Whether we are in good economic times or bad, lawyers have always been curious about non-traditional legal careers. You would like to use your J.D., but you don’t necessarily want to be a litigator or a corporate lawyer.
What are your options?
Here are some of the hot alternative legal careers trending right now, as discussed at a recent panel held by the New York State Bar Association’s Lawyers in Transition Committee. The panel featured four lawyers who have transitioned into different career paths.
Jonathan Bing has what many would consider a dream job. He is a partner at a large law firm in New York, Wilson Elser, Moskowitz, Edelman & Dicker. And he spends much of his time working on governmental affairs matters for the firm.
Bing landed his position after serving as a New York State Assemblyman in Manhattan for five terms, and working as the Special Deputy Superintendent for the New York Liquidation Bureau. Bing, a graduate of New York University School of Law, recommends that those interested in government affairs get involved in volunteer political organizations, and use networking sites such as LinkedIn, to make connections.
Stephanie Melowsky, a banker with a J.D., joined CMS Bank as a Vice President of Small Business and Commercial Lending. She plays a key role in the Bank’s outreach to local attorneys, as well as continuing to build the commercial loan portfolio.
A graduate of Pace University School of Law, Melowsky has chosen to use her law degree for a career in banking. She enjoys the client relations aspect of the job, as well as the extra knowledge her J.D. gives her when advising clients. Melowsky, who enjoys marketing, has found that combining banking with law is a perfect fit. For others interested in banking, she recommends joining associations that serve the banking and real estate communities, and using LinkedIn to find others in the same field.
Melowsky’s career parallels the choice of other lawyers, who have used their J.D. to find positions that are traditionally held by M.B.A.’s, such as banking, management consulting, and investment banking.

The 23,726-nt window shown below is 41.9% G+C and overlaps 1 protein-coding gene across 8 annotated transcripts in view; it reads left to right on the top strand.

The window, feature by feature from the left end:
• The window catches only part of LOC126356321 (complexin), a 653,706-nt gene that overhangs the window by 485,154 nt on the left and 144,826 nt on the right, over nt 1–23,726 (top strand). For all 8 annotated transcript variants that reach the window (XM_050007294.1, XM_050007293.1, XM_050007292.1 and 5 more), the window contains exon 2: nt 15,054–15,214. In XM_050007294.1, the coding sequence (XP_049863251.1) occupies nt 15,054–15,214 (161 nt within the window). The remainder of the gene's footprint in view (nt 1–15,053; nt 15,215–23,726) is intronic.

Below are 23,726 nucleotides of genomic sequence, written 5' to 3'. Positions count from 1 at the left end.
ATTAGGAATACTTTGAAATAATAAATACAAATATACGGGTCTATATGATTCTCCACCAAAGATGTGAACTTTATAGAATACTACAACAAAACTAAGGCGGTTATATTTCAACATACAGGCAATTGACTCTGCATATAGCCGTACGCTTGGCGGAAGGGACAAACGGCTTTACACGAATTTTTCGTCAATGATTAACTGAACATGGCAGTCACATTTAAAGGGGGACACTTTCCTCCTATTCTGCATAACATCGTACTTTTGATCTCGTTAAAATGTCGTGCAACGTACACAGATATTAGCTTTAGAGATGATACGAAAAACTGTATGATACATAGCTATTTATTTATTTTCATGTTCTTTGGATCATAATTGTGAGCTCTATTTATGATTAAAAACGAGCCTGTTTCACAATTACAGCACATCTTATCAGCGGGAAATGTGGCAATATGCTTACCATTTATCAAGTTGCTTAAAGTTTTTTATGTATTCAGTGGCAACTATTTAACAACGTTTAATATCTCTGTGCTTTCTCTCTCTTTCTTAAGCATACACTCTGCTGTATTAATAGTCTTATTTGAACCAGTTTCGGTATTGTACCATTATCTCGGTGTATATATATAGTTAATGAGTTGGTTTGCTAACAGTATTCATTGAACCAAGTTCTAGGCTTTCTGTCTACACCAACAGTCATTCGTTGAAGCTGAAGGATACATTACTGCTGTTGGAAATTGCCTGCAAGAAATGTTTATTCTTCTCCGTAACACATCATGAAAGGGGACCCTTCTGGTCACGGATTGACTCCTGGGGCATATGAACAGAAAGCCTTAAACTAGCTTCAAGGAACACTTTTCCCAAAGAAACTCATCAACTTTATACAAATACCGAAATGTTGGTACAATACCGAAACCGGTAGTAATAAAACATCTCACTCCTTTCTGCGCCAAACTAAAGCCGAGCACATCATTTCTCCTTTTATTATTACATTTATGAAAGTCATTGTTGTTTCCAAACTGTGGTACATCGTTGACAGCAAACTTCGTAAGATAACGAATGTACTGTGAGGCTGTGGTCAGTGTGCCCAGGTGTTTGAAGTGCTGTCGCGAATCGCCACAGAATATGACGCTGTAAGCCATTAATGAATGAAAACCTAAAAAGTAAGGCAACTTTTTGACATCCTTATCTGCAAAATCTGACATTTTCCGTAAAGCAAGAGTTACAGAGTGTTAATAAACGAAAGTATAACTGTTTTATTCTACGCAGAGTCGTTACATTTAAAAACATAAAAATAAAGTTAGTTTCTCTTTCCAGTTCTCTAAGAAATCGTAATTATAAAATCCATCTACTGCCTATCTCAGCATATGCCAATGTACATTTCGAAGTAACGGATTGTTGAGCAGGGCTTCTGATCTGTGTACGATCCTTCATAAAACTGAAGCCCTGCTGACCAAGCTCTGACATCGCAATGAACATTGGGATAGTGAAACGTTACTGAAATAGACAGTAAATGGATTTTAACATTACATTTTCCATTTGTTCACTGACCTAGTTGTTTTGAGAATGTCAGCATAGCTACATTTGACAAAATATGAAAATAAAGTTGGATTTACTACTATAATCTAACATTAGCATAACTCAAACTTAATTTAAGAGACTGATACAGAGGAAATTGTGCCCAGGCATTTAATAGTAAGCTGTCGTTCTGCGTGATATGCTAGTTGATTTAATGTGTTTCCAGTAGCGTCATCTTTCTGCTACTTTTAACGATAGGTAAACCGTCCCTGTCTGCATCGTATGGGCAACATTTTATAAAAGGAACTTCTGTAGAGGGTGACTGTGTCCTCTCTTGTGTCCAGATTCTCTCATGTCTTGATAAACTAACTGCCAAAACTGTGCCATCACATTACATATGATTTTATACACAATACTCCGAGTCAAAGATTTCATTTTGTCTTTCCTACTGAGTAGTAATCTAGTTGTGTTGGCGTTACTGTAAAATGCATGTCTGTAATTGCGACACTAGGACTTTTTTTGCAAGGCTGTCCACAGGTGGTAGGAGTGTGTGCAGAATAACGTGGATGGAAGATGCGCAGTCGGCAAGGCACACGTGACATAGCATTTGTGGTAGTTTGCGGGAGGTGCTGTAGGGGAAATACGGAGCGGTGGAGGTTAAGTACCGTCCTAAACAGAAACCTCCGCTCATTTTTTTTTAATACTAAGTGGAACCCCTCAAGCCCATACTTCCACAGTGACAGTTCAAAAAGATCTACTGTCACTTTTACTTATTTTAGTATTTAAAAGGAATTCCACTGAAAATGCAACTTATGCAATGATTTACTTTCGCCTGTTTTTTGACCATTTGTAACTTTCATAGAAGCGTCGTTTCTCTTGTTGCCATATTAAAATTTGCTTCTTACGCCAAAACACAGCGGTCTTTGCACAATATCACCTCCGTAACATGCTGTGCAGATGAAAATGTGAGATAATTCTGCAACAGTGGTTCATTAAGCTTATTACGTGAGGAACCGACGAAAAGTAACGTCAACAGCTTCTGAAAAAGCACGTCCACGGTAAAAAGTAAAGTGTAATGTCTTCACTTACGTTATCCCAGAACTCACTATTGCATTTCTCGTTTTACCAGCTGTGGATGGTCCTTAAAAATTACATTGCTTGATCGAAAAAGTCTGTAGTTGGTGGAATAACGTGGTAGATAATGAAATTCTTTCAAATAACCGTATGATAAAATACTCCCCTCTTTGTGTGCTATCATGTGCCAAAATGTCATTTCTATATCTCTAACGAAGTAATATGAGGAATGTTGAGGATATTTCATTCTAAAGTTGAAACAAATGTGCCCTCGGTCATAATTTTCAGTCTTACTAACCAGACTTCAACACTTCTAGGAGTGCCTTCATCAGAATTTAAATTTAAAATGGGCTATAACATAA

Have you ever thought about working at the law school you attended? Pace University School of Law graduate Crystal Barrow has —she is the Assistant Dean for Career and Professional Development at Pace. Prior to transitioning into a career in academia, Barrow worked for many years as a litigator, including a stint with the New York State Attorney General’s office, and with the Bronx County District Attorney’s Office.
Barrow graduated from Pace University with her J.D. in 2004, and returned last year to assume the position of Assistant Dean. She recommends that those interested in following in her footsteps into a career in academia network through LinkedIn, and check out web sites such as Higheredjobs.com and the Chronicle of Higher Education.
Law schools have J.D.’s working in administrative and teaching positions in many different departments. Schools often like to hire alums for internal positions, so it makes sense to stay involved with your own alma mater, and network with them, if you are interested in a career in academia.
Tina Fisher, Senior Appellate Counsel at Appeal Tech, in New York City, has been called the appellate guru by her clients and colleagues. Her firm provides appellate services to many law firms. She assists the legal community in perfecting appeals by answering a wide array of procedural questions that arise during the course of litigation. Her company also handles the compiling, reproducing, serving and filing of all appellate documents.
If Fisher’s job sounds appealing (so to speak), you should try to become knowledgeable about appellate work. Consider also that there are many other types of vendors to the legal profession, who provide services such as computer services and jury consulting. Also check out companies like Lexis, Westlaw, and Bloomberg, for positions that provide services to lawyers and law firms.
For more information, watch the full webcast of the NYSBA Alternative Legal Careers Panel.
Hillary Mantis works with law students, pre-law students, and lawyers. She is the author of Alternative Careers for Lawyers, and a Director of the Pre-Law Program at Fordham University. You can write to Hillary at: email@example.com